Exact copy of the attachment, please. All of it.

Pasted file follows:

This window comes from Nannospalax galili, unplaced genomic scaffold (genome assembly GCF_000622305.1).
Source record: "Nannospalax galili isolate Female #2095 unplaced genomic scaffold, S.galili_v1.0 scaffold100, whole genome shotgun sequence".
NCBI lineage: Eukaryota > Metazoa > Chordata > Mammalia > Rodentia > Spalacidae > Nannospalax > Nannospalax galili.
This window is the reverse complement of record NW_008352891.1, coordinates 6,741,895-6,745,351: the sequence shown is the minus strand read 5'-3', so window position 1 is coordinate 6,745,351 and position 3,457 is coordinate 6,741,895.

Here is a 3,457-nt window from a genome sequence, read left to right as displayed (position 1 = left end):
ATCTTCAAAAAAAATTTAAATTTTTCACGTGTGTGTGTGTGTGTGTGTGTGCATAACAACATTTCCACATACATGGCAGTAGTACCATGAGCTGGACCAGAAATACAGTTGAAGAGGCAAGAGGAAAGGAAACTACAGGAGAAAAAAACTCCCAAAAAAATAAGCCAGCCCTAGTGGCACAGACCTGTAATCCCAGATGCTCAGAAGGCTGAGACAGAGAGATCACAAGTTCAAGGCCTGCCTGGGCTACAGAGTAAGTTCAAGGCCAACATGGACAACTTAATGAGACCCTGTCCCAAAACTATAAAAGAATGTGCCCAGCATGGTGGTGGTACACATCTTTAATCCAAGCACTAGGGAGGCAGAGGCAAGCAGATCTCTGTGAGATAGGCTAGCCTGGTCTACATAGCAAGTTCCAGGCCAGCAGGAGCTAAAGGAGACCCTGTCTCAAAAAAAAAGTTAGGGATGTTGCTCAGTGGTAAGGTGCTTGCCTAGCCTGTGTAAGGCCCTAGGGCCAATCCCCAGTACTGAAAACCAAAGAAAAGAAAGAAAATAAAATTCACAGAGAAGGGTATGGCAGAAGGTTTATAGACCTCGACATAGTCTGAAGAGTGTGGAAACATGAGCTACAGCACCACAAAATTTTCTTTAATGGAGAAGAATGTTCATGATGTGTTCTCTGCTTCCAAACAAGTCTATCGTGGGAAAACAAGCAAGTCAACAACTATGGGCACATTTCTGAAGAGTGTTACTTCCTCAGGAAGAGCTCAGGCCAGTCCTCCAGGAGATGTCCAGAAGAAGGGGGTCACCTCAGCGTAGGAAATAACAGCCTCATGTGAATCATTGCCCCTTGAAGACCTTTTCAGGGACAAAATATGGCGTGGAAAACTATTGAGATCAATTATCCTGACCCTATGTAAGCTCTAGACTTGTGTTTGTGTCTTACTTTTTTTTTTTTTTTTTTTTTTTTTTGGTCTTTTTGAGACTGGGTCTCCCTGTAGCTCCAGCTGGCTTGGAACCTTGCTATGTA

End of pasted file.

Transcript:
This window comes from Nannospalax galili, unplaced genomic scaffold (genome assembly GCF_000622305.1).
Source record: "Nannospalax galili isolate Female #2095 unplaced genomic scaffold, S.galili_v1.0 scaffold100, whole genome shotgun sequence".
NCBI lineage: Eukaryota > Metazoa > Chordata > Mammalia > Rodentia > Spalacidae > Nannospalax > Nannospalax galili.
This window is the reverse complement of record NW_008352891.1, coordinates 6,741,895-6,745,351: the sequence shown is the minus strand read 5'-3', so window position 1 is coordinate 6,745,351 and position 3,457 is coordinate 6,741,895.

Here is a 3,457-nt window from a genome sequence, read left to right as displayed (position 1 = left end):
ATCTTCAAAAAAAATTTAAATTTTTCACGTGTGTGTGTGTGTGTGTGTGTGCATAACAACATTTCCACATACATGGCAGTAGTACCATGAGCTGGACCAGAAATACAGTTGAAGAGGCAAGAGGAAAGGAAACTACAGGAGAAAAAAACTCCCAAAAAAATAAGCCAGCCCTAGTGGCACAGACCTGTAATCCCAGATGCTCAGAAGGCTGAGACAGAGAGATCACAAGTTCAAGGCCTGCCTGGGCTACAGAGTAAGTTCAAGGCCAACATGGACAACTTAATGAGACCCTGTCCCAAAACTATAAAAGAATGTGCCCAGCATGGTGGTGGTACACATCTTTAATCCAAGCACTAGGGAGGCAGAGGCAAGCAGATCTCTGTGAGATAGGCTAGCCTGGTCTACATAGCAAGTTCCAGGCCAGCAGGAGCTAAAGGAGACCCTGTCTCAAAAAAAAAGTTAGGGATGTTGCTCAGTGGTAAGGTGCTTGCCTAGCCTGTGTAAGGCCCTAGGGCCAATCCCCAGTACTGAAAACCAAAGAAAAGAAAGAAAATAAAATTCACAGAGAAGGGTATGGCAGAAGGTTTATAGACCTCGACATAGTCTGAAGAGTGTGGAAACATGAGCTACAGCACCACAAAATTTTCTTTAATGGAGAAGAATGTTCATGATGTGTTCTCTGCTTCCAAACAAGTCTATCGTGGGAAAACAAGCAAGTCAACAACTATGGGCACATTTCTGAAGAGTGTTACTTCCTCAGGAAGAGCTCAGGCCAGTCCTCCAGGAGATGTCCAGAAGAAGGGGGTCACCTCAGCGTAGGAAATAACAGCCTCATGTGAATCATTGCCCCTTGAAGACCTTTTCAGGGACAAAATATGGCGTGGAAAACTATTGAGATCAATTATCCTGACCCTATGTAAGCTCTAGACTTGTGTTTGTGTCTTACTTTTTTTTTTTTTTTTTTTTTTTTTTGGTCTTTTTGAGACTGGGTCTCCCTGTAGCTCCAGCTGGCTTGGAACCTTGCTATGTA